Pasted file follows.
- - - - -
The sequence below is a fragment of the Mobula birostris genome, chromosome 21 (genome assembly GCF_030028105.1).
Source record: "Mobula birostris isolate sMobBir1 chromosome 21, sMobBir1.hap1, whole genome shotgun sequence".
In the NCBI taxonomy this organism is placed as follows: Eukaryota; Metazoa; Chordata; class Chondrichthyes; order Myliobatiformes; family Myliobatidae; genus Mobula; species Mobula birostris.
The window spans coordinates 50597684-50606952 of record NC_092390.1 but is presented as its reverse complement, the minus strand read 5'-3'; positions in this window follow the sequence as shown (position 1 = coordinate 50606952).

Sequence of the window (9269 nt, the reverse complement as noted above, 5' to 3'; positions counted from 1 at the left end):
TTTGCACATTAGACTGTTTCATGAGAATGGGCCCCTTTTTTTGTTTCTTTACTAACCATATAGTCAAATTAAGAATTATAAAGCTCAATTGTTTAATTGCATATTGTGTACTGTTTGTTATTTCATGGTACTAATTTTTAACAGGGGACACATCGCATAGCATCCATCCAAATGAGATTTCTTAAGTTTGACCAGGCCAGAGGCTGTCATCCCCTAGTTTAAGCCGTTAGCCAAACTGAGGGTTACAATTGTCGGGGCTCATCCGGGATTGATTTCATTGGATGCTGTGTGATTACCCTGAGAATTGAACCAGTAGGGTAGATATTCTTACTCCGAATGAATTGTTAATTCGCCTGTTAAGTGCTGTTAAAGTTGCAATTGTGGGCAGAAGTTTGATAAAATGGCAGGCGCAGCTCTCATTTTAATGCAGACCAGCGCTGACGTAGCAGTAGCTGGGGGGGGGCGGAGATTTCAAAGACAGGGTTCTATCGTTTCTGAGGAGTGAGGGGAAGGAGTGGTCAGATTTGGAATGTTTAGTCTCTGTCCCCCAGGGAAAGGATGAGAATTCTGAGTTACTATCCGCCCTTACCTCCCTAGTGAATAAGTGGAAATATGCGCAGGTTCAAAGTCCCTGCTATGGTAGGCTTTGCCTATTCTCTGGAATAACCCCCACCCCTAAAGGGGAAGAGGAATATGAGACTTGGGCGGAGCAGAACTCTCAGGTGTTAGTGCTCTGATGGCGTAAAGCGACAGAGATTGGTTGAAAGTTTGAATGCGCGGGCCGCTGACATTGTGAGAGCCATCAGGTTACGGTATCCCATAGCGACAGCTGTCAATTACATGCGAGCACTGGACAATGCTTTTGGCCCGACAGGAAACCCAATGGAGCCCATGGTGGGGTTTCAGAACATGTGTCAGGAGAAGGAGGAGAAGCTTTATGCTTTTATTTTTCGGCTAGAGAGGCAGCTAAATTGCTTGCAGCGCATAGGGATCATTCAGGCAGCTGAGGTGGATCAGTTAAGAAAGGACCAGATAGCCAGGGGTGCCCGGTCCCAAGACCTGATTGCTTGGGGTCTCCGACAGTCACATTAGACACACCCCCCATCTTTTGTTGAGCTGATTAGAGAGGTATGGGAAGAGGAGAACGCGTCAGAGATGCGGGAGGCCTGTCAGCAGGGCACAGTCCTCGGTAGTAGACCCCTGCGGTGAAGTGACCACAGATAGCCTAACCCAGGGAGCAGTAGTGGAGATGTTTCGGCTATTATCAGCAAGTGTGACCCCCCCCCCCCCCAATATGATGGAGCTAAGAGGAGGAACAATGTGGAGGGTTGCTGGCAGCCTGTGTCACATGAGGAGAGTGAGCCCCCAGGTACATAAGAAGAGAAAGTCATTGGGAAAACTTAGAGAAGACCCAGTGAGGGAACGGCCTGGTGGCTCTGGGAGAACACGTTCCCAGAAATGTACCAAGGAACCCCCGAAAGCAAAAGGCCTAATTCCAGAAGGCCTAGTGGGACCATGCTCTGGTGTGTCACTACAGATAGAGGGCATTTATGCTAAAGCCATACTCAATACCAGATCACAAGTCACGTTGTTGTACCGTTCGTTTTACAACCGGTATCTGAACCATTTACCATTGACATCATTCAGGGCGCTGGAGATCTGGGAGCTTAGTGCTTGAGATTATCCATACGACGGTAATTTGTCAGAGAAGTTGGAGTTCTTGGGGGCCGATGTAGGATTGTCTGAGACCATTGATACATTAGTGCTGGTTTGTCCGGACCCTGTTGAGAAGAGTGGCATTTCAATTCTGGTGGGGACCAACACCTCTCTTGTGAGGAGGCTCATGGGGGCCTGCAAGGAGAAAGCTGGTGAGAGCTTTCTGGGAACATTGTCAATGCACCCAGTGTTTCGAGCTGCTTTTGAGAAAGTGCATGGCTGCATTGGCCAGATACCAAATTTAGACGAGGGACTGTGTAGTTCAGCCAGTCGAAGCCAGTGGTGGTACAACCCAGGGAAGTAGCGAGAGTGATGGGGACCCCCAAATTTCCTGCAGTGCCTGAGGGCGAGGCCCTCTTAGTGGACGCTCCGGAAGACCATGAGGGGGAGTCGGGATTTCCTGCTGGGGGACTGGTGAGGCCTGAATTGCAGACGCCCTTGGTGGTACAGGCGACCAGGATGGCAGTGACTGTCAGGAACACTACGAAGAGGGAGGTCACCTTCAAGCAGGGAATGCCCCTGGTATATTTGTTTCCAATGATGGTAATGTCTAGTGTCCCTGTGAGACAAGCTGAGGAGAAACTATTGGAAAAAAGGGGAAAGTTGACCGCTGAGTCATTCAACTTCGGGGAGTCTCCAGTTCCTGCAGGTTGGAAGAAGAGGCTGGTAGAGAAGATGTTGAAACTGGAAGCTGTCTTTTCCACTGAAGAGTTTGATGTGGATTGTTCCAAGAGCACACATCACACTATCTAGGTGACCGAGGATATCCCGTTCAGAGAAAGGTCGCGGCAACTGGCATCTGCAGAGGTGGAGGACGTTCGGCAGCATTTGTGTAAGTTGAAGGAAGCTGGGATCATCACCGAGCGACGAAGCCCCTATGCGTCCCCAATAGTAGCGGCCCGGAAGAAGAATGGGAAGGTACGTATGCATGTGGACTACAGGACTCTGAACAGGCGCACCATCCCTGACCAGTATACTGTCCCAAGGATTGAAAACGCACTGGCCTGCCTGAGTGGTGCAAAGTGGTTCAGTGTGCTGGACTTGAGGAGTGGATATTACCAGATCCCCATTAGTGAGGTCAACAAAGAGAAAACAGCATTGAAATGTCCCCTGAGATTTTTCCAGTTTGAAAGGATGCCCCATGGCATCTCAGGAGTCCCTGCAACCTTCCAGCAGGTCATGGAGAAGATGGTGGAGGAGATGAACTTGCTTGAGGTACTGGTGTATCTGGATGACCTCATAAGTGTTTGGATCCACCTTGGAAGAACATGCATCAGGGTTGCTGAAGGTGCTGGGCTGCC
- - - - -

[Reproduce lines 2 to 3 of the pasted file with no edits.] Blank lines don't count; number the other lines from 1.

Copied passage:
Source record: "Mobula birostris isolate sMobBir1 chromosome 21, sMobBir1.hap1, whole genome shotgun sequence".
In the NCBI taxonomy this organism is placed as follows: Eukaryota; Metazoa; Chordata; class Chondrichthyes; order Myliobatiformes; family Myliobatidae; genus Mobula; species Mobula birostris.